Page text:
From wild horse to horse/human connection…


Belong…pull-back – we’ve all felt it.  As 2015 draws to a close, Beate Sommer looks at her horse connection, and her increasing interest in the familial behaviour of brumbies to look at conscious horse-human connection.

As I think about writing my last column of the year, I ask myself how I can pack the richness of the year’s experiences, the growth and changes that have occurred as well as some valuable horses healing humans healing horses information for you into a short paragraph!?

So this is what I’ll do… I will give you some of my favourite insights into how a conscious horse-human connection is so helpful, followed by an update on a subject I am most passionate about, topped off by a few photos from my last visit to the New England Brumby Sanctuary (NEBS).

  1. Have you noticed the pull between wanting to fit in and belong and wanting to stand out and be different? They are like two forces pulling in opposite directions, creating internal (and external) tension. I spoke about this with several young people in their twenties and they could really relate to this conflict. We agreed that all the way through school in a mainstream system, individual uniqueness is not encouraged.

Recognizing and nurturing our uniqueness create peace, contentment and self-love, which relieve this tension. The need for comparison dissolves and competition becomes friendly, playful, inclusive and with everyone walking away a winner.


Horses know and live this inclusive uniqueness. They are always authentic and themselves with a unique place in the herd. They are unique and belong at the same time. This is what we can learn from all of nature – the Gumtree doesn’t try to be a Poinciana. A lettuce hardly aspires to being a potato. The rose doesn’t look down at the ‘weed’ with an air of self-importance.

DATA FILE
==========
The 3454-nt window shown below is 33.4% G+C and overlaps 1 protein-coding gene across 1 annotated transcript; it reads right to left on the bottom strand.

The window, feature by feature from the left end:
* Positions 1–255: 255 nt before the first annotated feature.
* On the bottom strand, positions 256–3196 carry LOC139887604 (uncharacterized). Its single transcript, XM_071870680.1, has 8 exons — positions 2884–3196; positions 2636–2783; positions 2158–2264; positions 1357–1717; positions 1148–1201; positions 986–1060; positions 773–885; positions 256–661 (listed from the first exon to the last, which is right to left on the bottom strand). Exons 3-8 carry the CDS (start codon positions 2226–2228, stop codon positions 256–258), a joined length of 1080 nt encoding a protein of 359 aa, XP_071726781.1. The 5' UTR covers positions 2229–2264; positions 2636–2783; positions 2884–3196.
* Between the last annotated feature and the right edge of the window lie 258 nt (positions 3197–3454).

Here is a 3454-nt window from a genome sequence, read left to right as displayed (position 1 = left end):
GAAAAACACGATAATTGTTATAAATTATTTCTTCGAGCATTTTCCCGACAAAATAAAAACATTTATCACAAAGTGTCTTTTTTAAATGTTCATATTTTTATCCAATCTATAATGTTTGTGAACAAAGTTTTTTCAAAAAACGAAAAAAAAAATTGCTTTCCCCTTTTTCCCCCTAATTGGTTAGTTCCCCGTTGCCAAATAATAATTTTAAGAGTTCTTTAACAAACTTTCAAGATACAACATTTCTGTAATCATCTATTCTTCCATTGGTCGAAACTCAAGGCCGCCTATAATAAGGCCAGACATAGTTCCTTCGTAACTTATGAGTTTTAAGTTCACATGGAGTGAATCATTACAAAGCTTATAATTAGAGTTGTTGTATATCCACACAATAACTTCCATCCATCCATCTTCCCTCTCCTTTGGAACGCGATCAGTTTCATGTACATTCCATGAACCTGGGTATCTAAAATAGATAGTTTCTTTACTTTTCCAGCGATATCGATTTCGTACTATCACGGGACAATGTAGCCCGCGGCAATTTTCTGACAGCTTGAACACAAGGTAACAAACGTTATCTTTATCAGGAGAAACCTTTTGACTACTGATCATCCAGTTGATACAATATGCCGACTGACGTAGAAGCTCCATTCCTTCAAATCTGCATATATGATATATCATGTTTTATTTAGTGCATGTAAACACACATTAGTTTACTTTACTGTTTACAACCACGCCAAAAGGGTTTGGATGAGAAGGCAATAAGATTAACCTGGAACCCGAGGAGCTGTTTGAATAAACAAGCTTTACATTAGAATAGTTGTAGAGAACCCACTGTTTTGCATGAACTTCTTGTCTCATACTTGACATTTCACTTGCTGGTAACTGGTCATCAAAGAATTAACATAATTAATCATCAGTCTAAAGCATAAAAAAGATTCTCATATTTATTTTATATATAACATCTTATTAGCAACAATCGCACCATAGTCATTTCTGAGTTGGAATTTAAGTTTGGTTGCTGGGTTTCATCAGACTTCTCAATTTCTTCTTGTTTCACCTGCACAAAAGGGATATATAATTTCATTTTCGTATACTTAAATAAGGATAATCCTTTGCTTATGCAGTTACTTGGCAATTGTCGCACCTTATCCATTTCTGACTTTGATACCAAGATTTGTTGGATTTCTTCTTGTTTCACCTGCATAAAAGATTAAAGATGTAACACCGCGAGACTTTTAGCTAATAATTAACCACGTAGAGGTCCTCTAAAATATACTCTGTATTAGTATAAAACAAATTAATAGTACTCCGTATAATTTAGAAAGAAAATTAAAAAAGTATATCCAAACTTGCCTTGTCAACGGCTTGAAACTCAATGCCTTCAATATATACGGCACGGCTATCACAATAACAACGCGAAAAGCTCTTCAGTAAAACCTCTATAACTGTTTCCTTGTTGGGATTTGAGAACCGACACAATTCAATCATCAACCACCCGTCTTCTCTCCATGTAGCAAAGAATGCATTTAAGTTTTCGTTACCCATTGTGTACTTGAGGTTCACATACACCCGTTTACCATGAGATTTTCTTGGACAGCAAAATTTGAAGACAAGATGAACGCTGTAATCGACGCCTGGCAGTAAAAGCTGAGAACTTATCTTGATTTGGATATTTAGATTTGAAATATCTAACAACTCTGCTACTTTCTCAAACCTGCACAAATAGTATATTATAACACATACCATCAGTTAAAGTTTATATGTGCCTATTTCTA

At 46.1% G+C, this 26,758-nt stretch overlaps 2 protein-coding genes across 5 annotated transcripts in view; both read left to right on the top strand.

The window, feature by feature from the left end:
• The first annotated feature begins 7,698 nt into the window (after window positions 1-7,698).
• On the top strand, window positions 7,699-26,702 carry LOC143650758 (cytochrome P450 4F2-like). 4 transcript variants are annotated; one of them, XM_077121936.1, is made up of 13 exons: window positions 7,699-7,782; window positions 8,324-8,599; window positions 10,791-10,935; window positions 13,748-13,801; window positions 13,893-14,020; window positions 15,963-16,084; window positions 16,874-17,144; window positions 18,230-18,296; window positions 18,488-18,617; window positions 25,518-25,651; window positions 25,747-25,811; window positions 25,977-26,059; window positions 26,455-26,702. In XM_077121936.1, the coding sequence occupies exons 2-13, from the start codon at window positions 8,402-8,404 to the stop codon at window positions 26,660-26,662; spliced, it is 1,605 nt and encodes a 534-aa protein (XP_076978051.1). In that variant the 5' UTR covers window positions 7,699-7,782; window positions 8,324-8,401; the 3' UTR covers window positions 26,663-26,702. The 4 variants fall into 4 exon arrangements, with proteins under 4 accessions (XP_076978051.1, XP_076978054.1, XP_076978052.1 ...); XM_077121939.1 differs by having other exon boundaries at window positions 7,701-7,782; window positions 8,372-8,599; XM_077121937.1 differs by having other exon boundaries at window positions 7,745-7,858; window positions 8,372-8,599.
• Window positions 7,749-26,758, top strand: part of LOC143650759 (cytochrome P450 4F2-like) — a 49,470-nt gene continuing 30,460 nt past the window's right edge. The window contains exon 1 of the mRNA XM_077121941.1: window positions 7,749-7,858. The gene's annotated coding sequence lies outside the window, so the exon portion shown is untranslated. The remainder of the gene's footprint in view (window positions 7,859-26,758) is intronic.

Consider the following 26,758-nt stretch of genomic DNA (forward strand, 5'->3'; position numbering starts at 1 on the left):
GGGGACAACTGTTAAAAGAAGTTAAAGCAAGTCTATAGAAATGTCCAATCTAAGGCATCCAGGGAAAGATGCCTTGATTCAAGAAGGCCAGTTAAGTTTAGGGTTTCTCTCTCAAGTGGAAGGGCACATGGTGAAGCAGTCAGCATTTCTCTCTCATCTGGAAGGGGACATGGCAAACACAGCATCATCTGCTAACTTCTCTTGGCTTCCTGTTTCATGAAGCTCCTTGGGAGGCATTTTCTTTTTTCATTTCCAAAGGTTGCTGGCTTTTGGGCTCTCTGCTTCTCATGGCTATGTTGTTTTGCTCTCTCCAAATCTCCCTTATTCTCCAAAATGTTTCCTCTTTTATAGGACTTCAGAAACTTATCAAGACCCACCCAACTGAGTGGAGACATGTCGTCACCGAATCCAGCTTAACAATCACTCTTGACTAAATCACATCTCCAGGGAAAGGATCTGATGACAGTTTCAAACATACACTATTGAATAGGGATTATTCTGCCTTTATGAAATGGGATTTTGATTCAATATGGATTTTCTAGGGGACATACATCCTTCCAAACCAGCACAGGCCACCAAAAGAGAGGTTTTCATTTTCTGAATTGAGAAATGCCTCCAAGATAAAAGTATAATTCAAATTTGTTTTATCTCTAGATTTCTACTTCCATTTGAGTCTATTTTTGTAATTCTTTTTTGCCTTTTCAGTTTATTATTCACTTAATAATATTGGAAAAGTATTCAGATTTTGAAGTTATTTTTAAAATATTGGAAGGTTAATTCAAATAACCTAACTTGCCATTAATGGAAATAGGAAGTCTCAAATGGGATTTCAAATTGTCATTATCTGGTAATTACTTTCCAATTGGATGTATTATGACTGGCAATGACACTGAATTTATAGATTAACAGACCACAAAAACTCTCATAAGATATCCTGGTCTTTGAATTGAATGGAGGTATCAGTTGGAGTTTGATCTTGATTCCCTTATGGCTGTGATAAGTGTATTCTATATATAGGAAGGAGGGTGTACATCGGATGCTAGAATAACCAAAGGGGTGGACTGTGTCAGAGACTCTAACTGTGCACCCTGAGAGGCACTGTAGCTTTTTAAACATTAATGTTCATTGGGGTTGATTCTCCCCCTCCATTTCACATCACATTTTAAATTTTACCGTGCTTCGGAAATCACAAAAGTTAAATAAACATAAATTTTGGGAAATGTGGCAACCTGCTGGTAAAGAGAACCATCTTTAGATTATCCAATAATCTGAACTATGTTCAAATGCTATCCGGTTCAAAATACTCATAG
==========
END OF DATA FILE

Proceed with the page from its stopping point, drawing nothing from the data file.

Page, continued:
When I sit with my herd I observe and feel them, I marvel at their individual traits and their unique expression. Invariably I get an increased awareness and a deeper sense of myself and of everything surrounding me.

I am impressed at how horses play, how they test their strength and speed and if there is an outcome with a ‘winner’ and a ‘looser’ (human terms), even the ‘looser’ comes back for another round. Winning a play fight seems to mean nothing beyond that. No conclusions are drawn from the outcome. No judgements are passed. As humans we observe a pecking order in a herd of horses with one horse being over another yet the higher-ranking horse is not any more important in the tapestry of the whole herd and greater whole. Humans find that hard to understand. Horses understand their own and each others uniqueness.

  1. Highly sensitive people and empaths can experience feeling anger around people who are incongruent and don’t express outwardly what is really going on inside but instead act from a mask.

Horses perceive incongruent people as a threat to the integrity of the herd as these people are not in touch with their internal environment and therefore cannot draw cues from it as to the external environment. Horses respond to this tension between the pulling forces. They feel unsafe and may stay at a distance, withdraw altogether or even show signs of aggression as a protection (aggression – anger).


It is not necessary to work things out or necessarily be peaceful and happy. All that is required is to become congruent, the pull in opposite directions seizes and a stillpoint emerges even if just momentarily. This is the moment when people often sigh and horses yawn. Tension is released and the energy flows again.


First, set an intention of holding space for yourself and within this space establish a regular practice of paying attention to your breathing, feeling your breath flow in and out of your body (or being stuck), sensations arising in your physical body, emotions rising (or wanting to rise), thoughts crossing the mind (accept all, then change your focus back to your breath and body) and inner voices speaking to you and sometimes even back and forth amongst themselves (no, you are not crazy!).

Early Sufi practises and the teachings of Jesus already speak about this… set the table, invite the guests, let each one speak so every voice feels heard and can relax and not try so hard to be heard… making peace between the waring parts within follows naturally.

From this place of peace and safety, allow your own light to come forth and shine. Be a light upon yourself. Shine your light upon the world.

There are some of a few of my favourite shots from my last visit to the New England Brumby Sanctuary near Guyra in NSW. Enjoy them and please do visit the website of savethebrumbies and maybe you can adopt a Brumby too!?



For more information on Beate Sommer go to: taketime2smellthehorses




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